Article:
For the considerations in this chapter we will look at a two-dimensional electron gas (2DEG), that is confined in one direction to form a wire. The 2DEG will be oriented in the xz-plane and the constriction will be towards the z-direction, leaving the x-direction for free particle motion. In the simplest case, this wire will be connected to some outer reservoirs by two leads, which will be assumed as semi-infinite and reflectionless. A more detailed view of this set-up will be given in chapter 3. For the moment, we will use a generic Hamiltonian of the form

Ĥ0 = px2 2m + pz2 2m + U(x,z) ,

where U(x,z) contains the constriction in z-direction and an arbitrary potential landscape in x-direction.

The Scattering Matrix

When considering transport through a quantum system, one has to look at the wave packets moving in the system. In the sketched system we can simply distinguish them in ingoing, that is, stemming from one of the leads, and outgoing, pointing towards the leads, waves. The amplitudes will be denoted as a for incoming and b for outgoing direction. In this representation they are vectors with two entries per transverse mode in each lead, since the motion in z-direction is restricted by the confinement and we respect the spin orientation. The z-depending part of a single wave can be expressed as a transverse wave function χn based on the shape of the constriction, that adds quantized terms to the particle energy. Relying on the principle of superposition we can then compose a resulting wave packet in one of the leads:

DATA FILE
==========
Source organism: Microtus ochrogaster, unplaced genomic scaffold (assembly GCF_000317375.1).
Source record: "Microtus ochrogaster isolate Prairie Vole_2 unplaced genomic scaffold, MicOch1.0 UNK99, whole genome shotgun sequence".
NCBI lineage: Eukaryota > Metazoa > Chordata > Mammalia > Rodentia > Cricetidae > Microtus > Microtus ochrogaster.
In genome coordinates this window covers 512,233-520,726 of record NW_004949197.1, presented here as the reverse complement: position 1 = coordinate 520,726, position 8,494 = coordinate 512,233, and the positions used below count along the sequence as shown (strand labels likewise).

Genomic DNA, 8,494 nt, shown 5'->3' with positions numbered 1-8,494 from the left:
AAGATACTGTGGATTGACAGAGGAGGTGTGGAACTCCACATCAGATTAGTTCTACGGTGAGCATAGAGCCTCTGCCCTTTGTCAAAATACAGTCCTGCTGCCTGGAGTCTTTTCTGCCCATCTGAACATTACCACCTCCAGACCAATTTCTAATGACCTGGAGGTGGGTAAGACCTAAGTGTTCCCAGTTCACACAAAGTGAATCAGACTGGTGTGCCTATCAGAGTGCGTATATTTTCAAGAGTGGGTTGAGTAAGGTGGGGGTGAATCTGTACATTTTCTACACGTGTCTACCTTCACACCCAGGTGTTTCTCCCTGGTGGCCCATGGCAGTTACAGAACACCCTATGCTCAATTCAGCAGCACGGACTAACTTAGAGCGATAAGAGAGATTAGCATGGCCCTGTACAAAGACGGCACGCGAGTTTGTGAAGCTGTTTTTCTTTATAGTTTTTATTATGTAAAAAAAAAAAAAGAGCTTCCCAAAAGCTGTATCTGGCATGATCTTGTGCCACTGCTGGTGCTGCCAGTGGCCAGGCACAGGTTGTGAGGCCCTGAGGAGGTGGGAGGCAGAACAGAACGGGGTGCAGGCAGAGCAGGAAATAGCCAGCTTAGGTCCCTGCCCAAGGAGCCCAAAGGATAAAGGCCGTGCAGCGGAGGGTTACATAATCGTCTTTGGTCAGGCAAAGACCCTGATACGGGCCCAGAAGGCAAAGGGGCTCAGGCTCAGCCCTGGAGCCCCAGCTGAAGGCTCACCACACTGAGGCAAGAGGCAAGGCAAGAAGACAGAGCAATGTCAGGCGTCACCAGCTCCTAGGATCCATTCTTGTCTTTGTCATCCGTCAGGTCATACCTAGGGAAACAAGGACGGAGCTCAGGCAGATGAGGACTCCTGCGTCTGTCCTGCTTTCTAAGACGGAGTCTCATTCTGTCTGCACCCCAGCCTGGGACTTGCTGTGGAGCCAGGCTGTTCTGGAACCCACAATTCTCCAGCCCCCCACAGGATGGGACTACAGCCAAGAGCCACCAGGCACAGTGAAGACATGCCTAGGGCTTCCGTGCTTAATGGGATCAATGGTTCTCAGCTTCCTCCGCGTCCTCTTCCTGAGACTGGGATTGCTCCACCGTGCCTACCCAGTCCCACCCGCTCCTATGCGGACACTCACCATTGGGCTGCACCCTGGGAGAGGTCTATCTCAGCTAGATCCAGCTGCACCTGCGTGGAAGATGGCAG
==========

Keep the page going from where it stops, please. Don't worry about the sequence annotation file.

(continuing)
ΨLx = nσL anσ χnσ ψnσ+ + nσL bnσ χnσ ψnσ ,

where ψLnσ± is the wave function in ±x-direction and σ denotes a spin state. In section 2.1.2 ψLnσ± will be introduced accurately. We will interpret the result above in terms of second quantization. Then equation (2.2) does not represent a wave packet with complex amplitudes aαn but an operator Ψ̂ acting on a Fock space [46]. The Fock space is a direct sum over all possible N-particle-Hilbert spaces

Fock = (0) (1) N ,

with N a particle number. For this task the amplitudes aαn have to be replaced by operators âαn, that annihilate carriers in the incoming lead. The same applies to the amplitudes bαn. For both the corresponding creation operators âαn and b̂αn can be defined:

âLnE b̂LnE annihilation operators
âLnE b̂LnE creation operators

These operators obey the anticommutation rule

âαmE,âβnE+ = δαβδmnδEE

For both, amplitudes and operators, one can define a relation between the incoming and the outgoing states in the form of a matrix, the scattering or S-matrix:

b̂ = Sâ

or, expressed in coefficients for the single contributing channels, for an operator in the left lead

b̂mς =nσLrmς,nσânσ +nσRtmς,nσânσ

where r and t refer to submatrices

S = rttr .